2000, Paramount. Directed by Nancy Meyers. Mel Gibson, Helen Hunt, Marisa Tomei, Lauren Holly, Alan Alda.
Decent Films Ratings
Content advisory: A comedic depiction of fornication and other sexual situations; limited nudity; much crass language and some profanity; fleeting drug use; much gender politics.
By Steven D. Greydanus
Women are from Venus; men are from the gutter.
That’s more or less the view of things at work in What Women Want, a sporadically funny, rigidly formulaic romantic comedy about a chauvinistic man’s man named Nick Marshall (Mel Gibson) who suffers a standard-issue comedy-fantasy freak accident that gives him telepathic access to the thoughts of women. Nick may be a male chauvinist, but the film verges into misandrism.
"Men are stupider, it’s true," Nick mutters to his friend Morgan (Mark Feuerstein) at one point. "They are."
Morgan can’t believe what he’s hearing: "What do you mean, ’They’? What, are you officially a woman now?"
"Oh, I wish," Nick retorts. "A woman wouldn’t have screwed over the woman she loved, no, they don’t think that way." Nick then goes on to offer a revisionistic feminist reading of Freudian theory: "They don’t envy… We do. That’s why we cheat, and screw up, and lie — because we’re obsessed with our own equipment."
In What Women Want, no male character ever does anything noble or generous or compassionate (except of course for the ultimately-redeemed Nick of the last act), and no female character ever does anything self-serving or insensitive or underhanded. (Well, there is that woman in Nick’s office who uses the company phone to call her boyfriend in Israel. But neither she nor any other woman takes advantage of another human being, the way men do. And she rationalizes that the company takes advantage of her anyway.)
The women are basically innocent victims of male piggishness. Sometimes unknowingly, like Nick’s new boss Darcy (Helen Hunt, her tightly cautious smile and bright sincerity starting to wear thin), who doesn’t know Nick is using his mind-reading powers to lift ad-campaign ideas right out of her head. Sometimes pathetically, like the coffee-shop girl Lola (wasted Marisa Tomei), who’s left emotionally shattered after an evening of extraordinary intimacy with the preternaturally sensitive-seeming Nick that’s followed by six days with no phone call. And sometimes resentfully, like the woman with the boyfriend in Israel, who inwardly screams that her womanhood (which she invokes by an anatomical reference) holds her back in a menial job that’s beneath her Ivy League education.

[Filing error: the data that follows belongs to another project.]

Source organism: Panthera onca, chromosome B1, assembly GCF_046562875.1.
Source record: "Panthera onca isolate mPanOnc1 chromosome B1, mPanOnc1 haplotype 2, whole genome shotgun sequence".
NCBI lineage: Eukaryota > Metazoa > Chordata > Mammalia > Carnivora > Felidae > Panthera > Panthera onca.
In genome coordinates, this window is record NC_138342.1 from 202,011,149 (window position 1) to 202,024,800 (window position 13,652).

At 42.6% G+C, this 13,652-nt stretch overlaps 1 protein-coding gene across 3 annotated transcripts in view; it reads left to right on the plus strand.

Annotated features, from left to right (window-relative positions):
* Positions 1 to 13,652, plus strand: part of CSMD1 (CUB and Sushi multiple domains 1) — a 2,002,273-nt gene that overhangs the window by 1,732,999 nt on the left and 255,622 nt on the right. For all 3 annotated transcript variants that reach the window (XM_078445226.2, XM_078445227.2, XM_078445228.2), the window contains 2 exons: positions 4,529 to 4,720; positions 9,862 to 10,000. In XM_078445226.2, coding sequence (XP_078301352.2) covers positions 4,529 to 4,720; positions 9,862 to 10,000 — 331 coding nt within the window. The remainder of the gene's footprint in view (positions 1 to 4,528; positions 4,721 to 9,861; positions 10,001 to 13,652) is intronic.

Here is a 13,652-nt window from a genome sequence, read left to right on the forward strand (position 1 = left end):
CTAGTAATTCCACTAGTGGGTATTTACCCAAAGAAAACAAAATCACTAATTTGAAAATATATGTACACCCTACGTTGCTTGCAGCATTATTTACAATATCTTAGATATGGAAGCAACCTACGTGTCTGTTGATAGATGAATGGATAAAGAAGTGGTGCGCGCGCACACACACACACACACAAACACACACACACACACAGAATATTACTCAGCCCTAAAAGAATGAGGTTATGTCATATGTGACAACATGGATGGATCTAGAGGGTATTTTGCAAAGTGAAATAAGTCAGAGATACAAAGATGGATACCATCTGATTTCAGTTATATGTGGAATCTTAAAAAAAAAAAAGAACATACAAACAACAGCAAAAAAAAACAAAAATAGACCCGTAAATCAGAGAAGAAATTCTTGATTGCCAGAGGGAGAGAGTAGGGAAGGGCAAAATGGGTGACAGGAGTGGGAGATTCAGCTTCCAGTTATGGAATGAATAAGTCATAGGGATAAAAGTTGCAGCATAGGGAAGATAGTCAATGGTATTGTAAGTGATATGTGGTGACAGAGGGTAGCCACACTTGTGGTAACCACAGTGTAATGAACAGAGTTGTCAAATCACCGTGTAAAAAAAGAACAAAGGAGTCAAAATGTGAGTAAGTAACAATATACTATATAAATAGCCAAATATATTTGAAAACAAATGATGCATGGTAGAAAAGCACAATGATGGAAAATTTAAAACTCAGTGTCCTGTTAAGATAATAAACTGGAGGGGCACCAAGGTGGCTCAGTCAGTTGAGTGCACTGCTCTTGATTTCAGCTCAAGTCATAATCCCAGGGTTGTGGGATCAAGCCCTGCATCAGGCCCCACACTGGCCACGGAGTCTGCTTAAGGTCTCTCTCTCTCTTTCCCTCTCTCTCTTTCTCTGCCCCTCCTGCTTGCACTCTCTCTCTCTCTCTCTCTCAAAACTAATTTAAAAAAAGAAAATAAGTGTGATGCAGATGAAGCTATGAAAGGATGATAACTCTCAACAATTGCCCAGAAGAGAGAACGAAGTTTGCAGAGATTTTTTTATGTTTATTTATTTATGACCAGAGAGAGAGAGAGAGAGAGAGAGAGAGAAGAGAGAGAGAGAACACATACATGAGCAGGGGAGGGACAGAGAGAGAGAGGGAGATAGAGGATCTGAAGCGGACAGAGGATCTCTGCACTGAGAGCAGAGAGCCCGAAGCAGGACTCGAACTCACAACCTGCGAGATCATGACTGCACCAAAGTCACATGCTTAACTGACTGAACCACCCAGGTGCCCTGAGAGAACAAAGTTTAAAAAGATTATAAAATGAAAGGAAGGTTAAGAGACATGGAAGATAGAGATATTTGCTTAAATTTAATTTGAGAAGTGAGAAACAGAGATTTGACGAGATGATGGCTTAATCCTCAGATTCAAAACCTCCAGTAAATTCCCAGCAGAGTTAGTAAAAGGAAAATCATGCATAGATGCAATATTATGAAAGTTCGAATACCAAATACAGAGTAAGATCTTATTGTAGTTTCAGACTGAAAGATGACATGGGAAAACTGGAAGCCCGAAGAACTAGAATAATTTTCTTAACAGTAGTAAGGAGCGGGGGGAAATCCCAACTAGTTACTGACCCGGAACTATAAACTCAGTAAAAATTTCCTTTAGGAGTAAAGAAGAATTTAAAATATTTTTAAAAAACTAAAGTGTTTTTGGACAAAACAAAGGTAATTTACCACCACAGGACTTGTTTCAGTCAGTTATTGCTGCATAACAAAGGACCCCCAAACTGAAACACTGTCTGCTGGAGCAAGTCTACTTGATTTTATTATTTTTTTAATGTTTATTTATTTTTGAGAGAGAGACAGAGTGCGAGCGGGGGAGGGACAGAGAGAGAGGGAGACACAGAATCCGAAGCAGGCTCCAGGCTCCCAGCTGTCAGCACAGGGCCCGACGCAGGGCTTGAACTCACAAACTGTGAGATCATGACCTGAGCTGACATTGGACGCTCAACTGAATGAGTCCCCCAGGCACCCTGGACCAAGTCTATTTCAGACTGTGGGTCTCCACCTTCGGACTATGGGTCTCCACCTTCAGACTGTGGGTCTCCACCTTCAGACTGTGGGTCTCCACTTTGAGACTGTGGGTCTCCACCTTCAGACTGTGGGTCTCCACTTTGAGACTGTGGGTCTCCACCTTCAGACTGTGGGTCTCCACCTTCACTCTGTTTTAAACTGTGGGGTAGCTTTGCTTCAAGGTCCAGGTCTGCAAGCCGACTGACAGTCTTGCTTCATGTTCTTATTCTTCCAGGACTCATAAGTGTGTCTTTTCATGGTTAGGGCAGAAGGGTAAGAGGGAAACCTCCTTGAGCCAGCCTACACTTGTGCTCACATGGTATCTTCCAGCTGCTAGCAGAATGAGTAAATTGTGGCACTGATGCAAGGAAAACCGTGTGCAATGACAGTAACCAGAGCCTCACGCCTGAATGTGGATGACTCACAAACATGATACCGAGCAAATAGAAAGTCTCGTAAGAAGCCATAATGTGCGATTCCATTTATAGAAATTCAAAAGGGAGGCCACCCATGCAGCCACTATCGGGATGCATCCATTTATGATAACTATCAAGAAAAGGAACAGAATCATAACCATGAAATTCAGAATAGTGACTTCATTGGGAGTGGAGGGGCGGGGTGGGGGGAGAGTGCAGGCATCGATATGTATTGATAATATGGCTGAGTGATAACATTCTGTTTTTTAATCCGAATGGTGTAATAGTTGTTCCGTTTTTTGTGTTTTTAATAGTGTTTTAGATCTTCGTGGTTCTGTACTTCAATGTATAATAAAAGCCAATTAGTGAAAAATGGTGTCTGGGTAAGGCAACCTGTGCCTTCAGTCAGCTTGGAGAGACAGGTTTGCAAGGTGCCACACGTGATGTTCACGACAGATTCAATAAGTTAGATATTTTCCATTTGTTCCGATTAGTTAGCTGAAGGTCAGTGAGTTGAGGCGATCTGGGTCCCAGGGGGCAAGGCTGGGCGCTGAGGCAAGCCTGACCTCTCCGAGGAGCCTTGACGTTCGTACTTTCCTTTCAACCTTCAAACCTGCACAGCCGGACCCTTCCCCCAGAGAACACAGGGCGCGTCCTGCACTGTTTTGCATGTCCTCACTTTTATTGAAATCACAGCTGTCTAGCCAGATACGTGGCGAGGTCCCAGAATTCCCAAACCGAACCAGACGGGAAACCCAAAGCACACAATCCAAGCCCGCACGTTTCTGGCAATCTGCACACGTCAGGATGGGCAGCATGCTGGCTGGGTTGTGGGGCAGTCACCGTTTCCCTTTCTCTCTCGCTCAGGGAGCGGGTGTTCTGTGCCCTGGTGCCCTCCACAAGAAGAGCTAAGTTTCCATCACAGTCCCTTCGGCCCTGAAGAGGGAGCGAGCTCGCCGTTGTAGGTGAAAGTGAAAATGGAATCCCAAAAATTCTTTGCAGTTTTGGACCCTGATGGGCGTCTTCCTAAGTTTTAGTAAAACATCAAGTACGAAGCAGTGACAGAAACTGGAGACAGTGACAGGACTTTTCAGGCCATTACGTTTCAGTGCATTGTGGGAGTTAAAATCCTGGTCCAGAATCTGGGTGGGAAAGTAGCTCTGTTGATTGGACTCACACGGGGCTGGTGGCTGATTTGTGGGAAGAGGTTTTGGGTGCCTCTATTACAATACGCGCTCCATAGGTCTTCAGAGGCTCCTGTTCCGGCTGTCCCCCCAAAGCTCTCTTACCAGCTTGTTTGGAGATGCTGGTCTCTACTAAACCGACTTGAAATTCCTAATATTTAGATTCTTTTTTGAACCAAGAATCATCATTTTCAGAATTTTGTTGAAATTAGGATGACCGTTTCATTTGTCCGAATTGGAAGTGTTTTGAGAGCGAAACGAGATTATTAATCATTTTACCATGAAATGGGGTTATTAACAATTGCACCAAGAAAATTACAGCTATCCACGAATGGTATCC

The men are all cads. Morgan makes obscenely lacivious gestures behind Darcy’s back during a business meeting for Nick’s amusement. A callow young man (Eric Balfour) pursues Nick’s underage daughter (Ashley Johnson) with one thing on his mind, then dumps her when she decides not to sleep with him after all. Alan Alda injects some pathos into a supporting role as Nick and Darcy’s stressed boss, but he’s ultimately as heartless and self-serving as all men. And Nick, of course, is the ultimate Man Who Doesn’t Get It — until of course he finally does get it, leading to enlightened speeches such as the one above.